• On the first attempt we didn't get into Frida Kahlo's Blue House, so went instead to the house where Trotsky was living when he was assassinated. Fascinating. Then we headed to the Museum of Modern Art, which was excellent.
  • On our second day mooching in the city centre we focused on some of the Diego Rivera murals in the courtyards of various impressive civic buildings. Then we headed into the city's enormous main market to buy ingredients for pozole, which was a terrific experience I expect most visitors miss for fear of pick-pockets or whatever.
  • During an easy and cheap trip by public buses out to Teotihuacan A. was noticeably subdued. I think a week of feeling under the weather had really taken its toll. Sitting on the top of the Pyramid of the Moon we continued an ongoing conversation about some of the recent events in A's personal life. On a different note, I found it very interesting to see some of the outskirts of the city from the bus.
  • On our last evening I attempted to make a vegan (mushroom and courgette flower) pozole for A. Sadly the process was more enjoyable than the result as I did not realise dried hominy needs to be soaked overnight before use. The experience only increased my admiration for the dish!
  • On our last day we successfully visited Frida's house, which I'm glad to have seen but found pretty exasperating what with the volume of visitors and being ticked off seemingly in every room, for wearing a cap (I could wear it backwards, apparently), or sunglasses, or going through the wrong door, or not having a permit to take photographs... All in all I came away with the impression that F and D were quite the champagne communists, and you have to wonder what happens to the enormous amount of money the museum is making... Finally we crossed town to an area with two adjacent art galleries (Jumex and Soumaya), neither of which inspired us greatly though we did both enjoy some Tamayo paintings in the latter.

Many wonderful conversations with A. about life, love and sex left me continuing to ponder a couple of themes.

Not for the first time I was struck how much easier it is for gay men (than for anybody else but perhaps especially for queers socialised as women) to find compatible others seeking short-term sexual relationships. While we were in the 22nd biggest city on earth I decided to try out the 'Tinder' app. to see if it might offer an alternative to OKCupid, the tool I normally use to make compatible new connections from hookups to new friends. I was disheartened to find a significant proportion of the women on Tinder (which I thought was essentially a hookup app!) had 'NOT LOOKING FOR SEX' or something as slut-shaming as 'I'M NOT A WHORE LOOKING FOR CASUAL SEX' in their one-paragraph profiles if they had any text at all! These statements may be designed to ward off dick-pic-sending types, but I was not filled with confidence in Tinder's usefulness to this nomadic queer.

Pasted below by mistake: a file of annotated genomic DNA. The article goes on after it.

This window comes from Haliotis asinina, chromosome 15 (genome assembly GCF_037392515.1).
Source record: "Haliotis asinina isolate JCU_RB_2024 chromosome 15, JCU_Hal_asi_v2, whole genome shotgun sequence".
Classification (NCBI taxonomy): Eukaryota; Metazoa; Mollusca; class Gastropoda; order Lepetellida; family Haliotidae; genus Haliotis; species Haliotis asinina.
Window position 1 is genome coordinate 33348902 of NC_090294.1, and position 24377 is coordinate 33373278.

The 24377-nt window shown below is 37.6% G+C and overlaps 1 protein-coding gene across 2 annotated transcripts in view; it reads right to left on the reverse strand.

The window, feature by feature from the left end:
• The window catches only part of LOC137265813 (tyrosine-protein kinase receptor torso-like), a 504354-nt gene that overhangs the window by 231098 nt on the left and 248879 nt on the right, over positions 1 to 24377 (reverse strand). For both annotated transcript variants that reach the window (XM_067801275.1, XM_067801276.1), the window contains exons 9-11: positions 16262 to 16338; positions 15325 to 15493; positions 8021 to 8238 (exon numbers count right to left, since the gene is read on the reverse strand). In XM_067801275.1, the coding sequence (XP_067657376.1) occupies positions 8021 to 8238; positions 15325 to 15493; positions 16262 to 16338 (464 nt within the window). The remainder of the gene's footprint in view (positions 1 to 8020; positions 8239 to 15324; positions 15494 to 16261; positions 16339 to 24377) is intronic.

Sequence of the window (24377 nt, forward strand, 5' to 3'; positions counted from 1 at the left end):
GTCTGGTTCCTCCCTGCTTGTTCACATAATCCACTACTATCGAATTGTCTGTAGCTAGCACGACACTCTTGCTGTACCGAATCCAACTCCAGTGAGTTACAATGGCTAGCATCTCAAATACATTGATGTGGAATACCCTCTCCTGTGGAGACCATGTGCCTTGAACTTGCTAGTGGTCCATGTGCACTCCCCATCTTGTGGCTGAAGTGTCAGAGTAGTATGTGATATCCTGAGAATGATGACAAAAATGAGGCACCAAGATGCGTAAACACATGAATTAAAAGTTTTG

I'll admit to feeling fairly glum about this. Not so very long ago I turned my life upside-down ostensibly to explore my sexuality. I did so, with gusto, for a few short years. Since becoming nomadic I have made a handful of compatible new connections (of various kinds) on my travels in Europe and North America, but am wondering if Latin America will prove to be a bit of a wasteland for me in this respect. As I said in my two-year vagabondaversary review back in September, more sex is 'one thing about my current lifestyle that I wouldn't mind tweaking if it were somehow possible!'

Second, and not unrelated to the above, I have been pondering the fact that since my separation from Zoe in 2011 I have basically had begin and end one 'romantic' relationship each year. I have several terrific long- and medium-term relationships (including A.), all of which are platonic. Perhaps my relationship constellation will continue to look much like this, and perhaps that will be alright.